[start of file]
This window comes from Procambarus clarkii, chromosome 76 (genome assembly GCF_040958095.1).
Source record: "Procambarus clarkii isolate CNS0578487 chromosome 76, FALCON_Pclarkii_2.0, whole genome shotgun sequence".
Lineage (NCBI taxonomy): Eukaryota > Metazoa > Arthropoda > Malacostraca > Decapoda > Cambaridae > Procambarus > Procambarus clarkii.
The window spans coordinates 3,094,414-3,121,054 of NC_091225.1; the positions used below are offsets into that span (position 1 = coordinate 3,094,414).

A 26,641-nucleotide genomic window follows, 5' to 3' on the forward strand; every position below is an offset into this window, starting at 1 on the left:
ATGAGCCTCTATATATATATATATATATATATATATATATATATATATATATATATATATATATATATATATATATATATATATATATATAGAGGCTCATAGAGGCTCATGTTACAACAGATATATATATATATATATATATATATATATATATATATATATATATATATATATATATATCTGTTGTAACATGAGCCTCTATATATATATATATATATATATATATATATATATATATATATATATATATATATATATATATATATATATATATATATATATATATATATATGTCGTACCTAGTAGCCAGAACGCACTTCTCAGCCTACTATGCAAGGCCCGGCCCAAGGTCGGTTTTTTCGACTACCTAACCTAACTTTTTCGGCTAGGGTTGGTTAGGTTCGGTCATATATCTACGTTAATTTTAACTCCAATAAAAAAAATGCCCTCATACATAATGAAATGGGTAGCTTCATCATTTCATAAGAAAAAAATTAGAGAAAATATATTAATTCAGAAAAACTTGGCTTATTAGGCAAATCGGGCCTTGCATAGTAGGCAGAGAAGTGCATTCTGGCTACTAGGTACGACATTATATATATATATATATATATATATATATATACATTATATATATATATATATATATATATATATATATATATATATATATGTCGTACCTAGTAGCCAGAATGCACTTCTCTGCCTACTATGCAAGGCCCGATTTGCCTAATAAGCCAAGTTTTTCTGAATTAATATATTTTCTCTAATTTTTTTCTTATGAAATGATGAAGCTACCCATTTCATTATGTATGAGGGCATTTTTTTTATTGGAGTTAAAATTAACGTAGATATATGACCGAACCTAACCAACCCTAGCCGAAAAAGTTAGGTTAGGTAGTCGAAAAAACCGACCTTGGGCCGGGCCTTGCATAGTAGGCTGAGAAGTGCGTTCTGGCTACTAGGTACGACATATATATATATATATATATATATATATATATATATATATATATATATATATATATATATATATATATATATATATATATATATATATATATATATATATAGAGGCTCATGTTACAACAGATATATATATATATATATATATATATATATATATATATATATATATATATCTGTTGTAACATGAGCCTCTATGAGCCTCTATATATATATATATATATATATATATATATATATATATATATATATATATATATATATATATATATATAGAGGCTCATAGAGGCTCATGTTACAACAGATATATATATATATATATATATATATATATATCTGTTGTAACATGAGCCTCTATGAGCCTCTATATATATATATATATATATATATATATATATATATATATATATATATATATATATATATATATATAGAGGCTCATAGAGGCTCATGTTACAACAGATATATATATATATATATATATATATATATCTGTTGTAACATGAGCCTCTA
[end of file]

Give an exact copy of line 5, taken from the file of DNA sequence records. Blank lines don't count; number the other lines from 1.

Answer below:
A 26,641-nucleotide genomic window follows, 5' to 3' on the forward strand; every position below is an offset into this window, starting at 1 on the left: